The outer me met the news with obnoxiousness. A second-visit doctor told me the tests had shown a basaloid squamous carcinoma; a BSC of the lymphatic system. Four probable cancerous lumps sitting and maybe attached to the artery that supplies blood to my left leg. He said that I would have to have more tests to locate what he now called my BSC. I told him just how absolutely delighted and, in fact, honoured I was when he gave me the diagnosis of basaloid squamous carcinoma. He was dumbfounded; so I explained that at the end of school I couldn’t go to university. My mom needed me at work and to earn money to bring into the house. Therefore, I missed out on getting a BSC. Now I had my own BSC. I said that I was going to Vista Print online straight away and ordering new business cards showing my BSC.
The doctor smiled weakly and that should have given me some idea of the hard times ahead on my trip down Cancer Avenue. All the same tests again plus a delightful endoscopy and colonoscopy were required. Those of you who have never had a colonoscopy, please do yourself a great favour and visit YouTube and listen to Billy Connolly’s experience. Some people will tell you it’s not that bad of an ordeal. Let me just say, that for something that doesn’t hurt at all, it stays in your memory a very, very long time after the imprint of the toilet seat disappears from your arse. You will purge so much from your body that you will be eventually shitting out your mother’s breast milk.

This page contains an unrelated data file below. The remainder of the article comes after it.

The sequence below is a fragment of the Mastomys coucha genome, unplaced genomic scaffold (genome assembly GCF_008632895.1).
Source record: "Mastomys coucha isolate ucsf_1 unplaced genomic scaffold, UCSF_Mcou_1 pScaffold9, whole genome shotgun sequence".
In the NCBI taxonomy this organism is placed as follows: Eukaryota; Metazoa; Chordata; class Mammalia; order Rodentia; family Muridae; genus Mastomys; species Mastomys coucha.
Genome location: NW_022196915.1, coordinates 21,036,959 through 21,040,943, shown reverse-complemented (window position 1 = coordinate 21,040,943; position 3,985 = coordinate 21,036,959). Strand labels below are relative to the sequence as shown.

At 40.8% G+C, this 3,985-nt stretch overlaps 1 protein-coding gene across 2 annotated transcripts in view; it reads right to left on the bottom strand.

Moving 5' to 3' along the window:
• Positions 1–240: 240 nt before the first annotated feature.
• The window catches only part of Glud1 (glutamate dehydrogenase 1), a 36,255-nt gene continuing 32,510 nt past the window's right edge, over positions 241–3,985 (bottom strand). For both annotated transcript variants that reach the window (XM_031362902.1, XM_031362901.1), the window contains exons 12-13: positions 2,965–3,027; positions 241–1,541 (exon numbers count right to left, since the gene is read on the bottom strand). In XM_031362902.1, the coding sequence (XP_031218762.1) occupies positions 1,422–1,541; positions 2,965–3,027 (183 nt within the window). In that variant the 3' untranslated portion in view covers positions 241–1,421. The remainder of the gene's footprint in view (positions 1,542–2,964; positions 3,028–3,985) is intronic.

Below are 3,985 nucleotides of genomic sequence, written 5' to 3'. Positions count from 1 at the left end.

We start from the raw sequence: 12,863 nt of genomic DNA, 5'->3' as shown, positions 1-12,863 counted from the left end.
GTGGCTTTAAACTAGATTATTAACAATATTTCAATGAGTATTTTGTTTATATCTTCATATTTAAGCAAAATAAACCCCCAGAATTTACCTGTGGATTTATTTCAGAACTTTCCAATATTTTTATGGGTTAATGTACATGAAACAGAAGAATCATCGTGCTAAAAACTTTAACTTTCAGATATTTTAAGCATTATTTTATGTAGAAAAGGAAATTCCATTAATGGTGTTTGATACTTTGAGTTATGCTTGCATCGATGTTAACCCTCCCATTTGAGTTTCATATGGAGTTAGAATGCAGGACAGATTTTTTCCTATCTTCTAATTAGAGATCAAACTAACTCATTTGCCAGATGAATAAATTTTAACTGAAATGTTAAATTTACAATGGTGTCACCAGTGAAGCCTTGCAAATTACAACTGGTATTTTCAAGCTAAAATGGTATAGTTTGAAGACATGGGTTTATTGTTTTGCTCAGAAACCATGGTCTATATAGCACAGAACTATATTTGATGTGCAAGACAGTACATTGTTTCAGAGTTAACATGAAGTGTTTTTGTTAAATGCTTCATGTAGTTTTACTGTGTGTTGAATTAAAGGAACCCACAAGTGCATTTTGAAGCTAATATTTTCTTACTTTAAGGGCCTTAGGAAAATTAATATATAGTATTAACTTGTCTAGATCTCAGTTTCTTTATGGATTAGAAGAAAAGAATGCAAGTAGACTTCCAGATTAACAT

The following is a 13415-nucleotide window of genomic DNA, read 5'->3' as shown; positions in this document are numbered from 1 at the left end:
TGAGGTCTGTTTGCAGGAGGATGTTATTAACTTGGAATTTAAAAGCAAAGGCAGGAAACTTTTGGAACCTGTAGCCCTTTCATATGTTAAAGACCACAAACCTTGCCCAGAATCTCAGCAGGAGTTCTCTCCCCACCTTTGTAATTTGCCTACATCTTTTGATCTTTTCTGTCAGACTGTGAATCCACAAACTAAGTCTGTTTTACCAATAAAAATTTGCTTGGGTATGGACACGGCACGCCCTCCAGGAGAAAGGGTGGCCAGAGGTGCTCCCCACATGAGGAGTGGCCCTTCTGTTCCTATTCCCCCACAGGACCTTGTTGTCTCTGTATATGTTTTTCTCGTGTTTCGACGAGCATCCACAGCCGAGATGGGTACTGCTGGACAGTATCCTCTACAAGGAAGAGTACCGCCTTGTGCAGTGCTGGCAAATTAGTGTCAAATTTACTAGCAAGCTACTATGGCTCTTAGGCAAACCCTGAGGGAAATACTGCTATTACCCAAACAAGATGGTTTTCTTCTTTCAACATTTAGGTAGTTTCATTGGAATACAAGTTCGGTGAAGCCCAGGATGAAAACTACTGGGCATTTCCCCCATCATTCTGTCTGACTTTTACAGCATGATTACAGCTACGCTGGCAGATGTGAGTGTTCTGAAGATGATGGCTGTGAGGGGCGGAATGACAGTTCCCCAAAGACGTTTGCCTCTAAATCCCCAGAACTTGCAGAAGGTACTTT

My secondary tests revealed nothing more than the preliminary tests had done, so even more tests were done. My wonderful doctor said she was sending me to the vets for the full treatment; The CAT scan, PET scan and Lab Tests. After all that was done, they quickly booked me in for surgery. Let me lay it bare. I hate hospital. Some people will say a hospital is a hotel with poor meals where they try to make sick people better. Some people lie, and not the horizontal in bed lying. In the hospital you will be uncomfortable; you will most likely experience pain and quickly lose any last shred of dignity.
Hospital is just like a prison but with better-looking, nicer guards. Just about everyone working inside the doors of a hospital does a remarkable job. But there are always going to be more sick people than doctors and nurses. Find more money and build more hospitals and there will be enough patients to fill them before some supercilious politician cuts the ribbon to open the new wards.